If we grow up in a small town, most of us, I suppose, are known by our connections to other family members — parents, siblings, cousins…
Coming back home from college in the mid 1980s, it seemed I answered at least once a week — “Yes, he’s my uncle,” when someone asked if I was related to Garry Henson, or “No, he’s my uncle,” when someone asked if he was my dad.
Everyone, it seemed, knew Garry. Some knew him from Henson Grocery, a family store he ran at one time in Ages, or from Henson Florist, the popular business my uncle started in my parents’ garage in Browning Acres in the mid 70s. Garry was a people person if there ever was one and his skills as a florist and his gift of making everyone feel special proved to be a powerful combination in business. He moved to Browning Apartments when his flower shop grew too big for a garage, then built his own shop just off the U.S. 421 bypass as it continued to expand.
Garry was also big on family and took over looking out for everyone after my grandmother died. He showed up the morning I left for Eastern Kentucky University in 1981 to see me off, then gave me my first job the following summer delivering flowers. The van took a beating when I took the wrong turn on a mountain road at Smith delivering flowers to a funeral. When I reached the top of the hill and discovered my only options were going off the road into a river or backing off, my young life flashed before my eyes as I tried to calm myself and get the van back on the road. The van and I both made it off the mountain and I delivered the flowers before returning to the shop to explain to my uncle and dad how a bent door wasn’t so bad when it could have easily been a van and a driver both sliding off a cliff.
A couple of years later, Garry gave me a recommendation when Jim Morgan came by the shop selling ads for WHLN Radio. I reported for work the Monday after classes ended at EKU in May of 1985. After several months of learning on the job with the Morgans, a job opened at the Harlan Daily Enterprise and I spent the next 35 years there.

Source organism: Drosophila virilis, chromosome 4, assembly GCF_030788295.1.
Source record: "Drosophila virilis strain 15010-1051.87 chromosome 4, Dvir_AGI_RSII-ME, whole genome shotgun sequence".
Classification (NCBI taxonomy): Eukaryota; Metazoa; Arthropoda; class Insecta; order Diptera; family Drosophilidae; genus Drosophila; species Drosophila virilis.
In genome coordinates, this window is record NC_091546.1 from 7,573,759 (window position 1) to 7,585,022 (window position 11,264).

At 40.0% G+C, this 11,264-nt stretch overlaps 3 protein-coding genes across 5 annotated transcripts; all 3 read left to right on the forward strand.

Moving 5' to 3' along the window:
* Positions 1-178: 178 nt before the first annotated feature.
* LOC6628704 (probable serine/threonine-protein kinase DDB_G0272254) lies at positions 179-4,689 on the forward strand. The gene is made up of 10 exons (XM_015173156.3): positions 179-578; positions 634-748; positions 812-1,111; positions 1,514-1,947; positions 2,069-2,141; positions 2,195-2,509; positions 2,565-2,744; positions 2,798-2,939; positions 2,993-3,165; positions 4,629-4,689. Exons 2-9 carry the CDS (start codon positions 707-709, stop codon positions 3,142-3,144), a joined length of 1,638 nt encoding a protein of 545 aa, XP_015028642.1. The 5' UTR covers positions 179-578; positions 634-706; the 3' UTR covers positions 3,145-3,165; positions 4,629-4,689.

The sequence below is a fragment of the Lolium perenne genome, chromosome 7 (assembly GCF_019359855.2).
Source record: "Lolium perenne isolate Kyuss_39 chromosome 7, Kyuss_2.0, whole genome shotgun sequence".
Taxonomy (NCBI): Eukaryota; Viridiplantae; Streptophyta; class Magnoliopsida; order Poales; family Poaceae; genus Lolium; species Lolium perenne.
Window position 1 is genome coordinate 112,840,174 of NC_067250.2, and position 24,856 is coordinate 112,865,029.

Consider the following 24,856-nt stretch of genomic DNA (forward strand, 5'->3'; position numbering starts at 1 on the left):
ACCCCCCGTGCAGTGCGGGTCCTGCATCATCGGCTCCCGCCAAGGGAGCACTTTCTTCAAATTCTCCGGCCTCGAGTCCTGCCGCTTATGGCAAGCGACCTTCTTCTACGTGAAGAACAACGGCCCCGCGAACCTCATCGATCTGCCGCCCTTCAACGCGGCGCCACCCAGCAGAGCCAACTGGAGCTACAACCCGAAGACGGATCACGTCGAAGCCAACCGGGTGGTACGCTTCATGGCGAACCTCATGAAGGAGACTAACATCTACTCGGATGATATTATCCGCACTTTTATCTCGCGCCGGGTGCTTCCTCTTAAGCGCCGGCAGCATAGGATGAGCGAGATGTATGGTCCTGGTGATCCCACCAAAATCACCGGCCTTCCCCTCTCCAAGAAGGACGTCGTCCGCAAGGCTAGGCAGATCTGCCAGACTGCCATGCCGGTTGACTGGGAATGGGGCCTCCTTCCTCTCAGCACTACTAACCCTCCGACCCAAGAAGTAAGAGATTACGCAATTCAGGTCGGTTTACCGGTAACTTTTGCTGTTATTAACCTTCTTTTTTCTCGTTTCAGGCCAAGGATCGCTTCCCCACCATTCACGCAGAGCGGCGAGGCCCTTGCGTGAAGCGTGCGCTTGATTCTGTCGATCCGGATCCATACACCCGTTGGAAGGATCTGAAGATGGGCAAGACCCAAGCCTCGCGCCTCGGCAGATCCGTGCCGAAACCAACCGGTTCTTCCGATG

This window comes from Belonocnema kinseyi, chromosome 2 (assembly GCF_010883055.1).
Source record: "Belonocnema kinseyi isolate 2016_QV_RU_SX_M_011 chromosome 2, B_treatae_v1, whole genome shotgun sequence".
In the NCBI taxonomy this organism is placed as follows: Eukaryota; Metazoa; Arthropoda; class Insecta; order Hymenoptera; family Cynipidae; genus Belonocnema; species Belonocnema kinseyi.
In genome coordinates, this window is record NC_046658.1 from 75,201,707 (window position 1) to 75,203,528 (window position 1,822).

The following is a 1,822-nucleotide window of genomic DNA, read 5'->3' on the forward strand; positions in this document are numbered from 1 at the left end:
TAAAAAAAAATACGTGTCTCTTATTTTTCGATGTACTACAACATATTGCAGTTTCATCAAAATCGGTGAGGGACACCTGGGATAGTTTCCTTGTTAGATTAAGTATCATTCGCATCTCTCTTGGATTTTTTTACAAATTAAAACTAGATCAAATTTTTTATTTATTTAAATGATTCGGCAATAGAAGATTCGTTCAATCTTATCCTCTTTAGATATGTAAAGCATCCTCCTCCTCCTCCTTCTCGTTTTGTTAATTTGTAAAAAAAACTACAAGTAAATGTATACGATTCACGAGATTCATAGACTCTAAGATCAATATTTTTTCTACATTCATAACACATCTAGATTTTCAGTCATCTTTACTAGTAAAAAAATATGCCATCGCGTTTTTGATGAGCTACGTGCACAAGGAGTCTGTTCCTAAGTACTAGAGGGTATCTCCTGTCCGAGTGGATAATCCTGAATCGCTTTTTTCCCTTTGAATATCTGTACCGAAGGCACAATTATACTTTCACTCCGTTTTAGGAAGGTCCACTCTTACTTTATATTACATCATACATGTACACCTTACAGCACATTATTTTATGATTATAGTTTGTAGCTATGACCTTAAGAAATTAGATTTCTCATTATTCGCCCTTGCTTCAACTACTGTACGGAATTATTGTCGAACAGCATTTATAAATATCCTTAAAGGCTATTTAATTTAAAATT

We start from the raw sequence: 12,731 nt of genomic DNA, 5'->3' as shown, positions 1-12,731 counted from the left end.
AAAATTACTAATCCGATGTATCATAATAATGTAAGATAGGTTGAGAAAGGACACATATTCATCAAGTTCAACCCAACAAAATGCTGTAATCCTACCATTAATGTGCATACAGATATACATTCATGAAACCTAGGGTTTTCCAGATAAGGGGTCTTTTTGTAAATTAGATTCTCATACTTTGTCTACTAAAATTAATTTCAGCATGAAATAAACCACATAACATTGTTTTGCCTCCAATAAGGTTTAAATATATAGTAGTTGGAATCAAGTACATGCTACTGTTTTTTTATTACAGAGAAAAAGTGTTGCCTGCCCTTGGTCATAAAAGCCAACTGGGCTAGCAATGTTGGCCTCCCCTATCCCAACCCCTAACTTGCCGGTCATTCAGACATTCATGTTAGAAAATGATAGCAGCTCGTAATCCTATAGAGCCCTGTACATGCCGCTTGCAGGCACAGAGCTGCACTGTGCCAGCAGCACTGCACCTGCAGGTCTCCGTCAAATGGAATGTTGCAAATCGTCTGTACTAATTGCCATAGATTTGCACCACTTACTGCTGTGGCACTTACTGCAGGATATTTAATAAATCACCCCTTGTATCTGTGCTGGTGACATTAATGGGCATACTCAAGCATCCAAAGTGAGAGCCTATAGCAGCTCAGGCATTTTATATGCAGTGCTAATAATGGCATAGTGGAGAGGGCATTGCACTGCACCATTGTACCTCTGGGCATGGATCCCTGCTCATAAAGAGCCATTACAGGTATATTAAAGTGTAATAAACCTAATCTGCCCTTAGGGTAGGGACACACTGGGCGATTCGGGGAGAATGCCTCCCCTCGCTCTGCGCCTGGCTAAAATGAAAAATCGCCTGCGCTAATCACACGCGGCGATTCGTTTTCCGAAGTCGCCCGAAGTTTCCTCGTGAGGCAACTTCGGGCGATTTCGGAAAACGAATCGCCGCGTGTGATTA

I thought about leaving a couple of times, once for a job with the Kentucky High School Athletic Association. I was a finalist for a position at the KHSAA offices in the 1990s, once again with Garry’s help. One letter of recommendation came from University of Kentucky broadcasting legend Cawood Ledford after being asked by “my friend, Garry Henson,” as he explained in the letter. I had already spent quite a few years in the newspaper business at that point, but Garry could get more done with one phone call than I could with my writing.
The only disagreement we ever had years ago was when I didn’t follow through on something connected to family he thought I should have handled. I didn’t understand what he was saying at the time, but I eventually figured it out, about the same time I learned my parents were usually right in all the years I was sure they weren’t.
Garry asked to have a final ride through his beloved Ages after funeral services Wednesday at the Ages Pentecostal Church. I’ve never been clear in my own mind exactly what happens after someone dies, but a comforting possibility occurred Sunday evening as I reflected a few hours after his death. The first person close to me to die was my Grandmother Fannie, just before I turned 9 in 1972. No one took her death harder than Garry, at least from my childhood memories of the event. There have been so many others to pass on in the years that followed. In all the sadness associated with death, the possibility of a reunion brings hope, and if it’s anything like a holiday meal at Henson Grocery in the 1970s it would be an extremely cool place to be.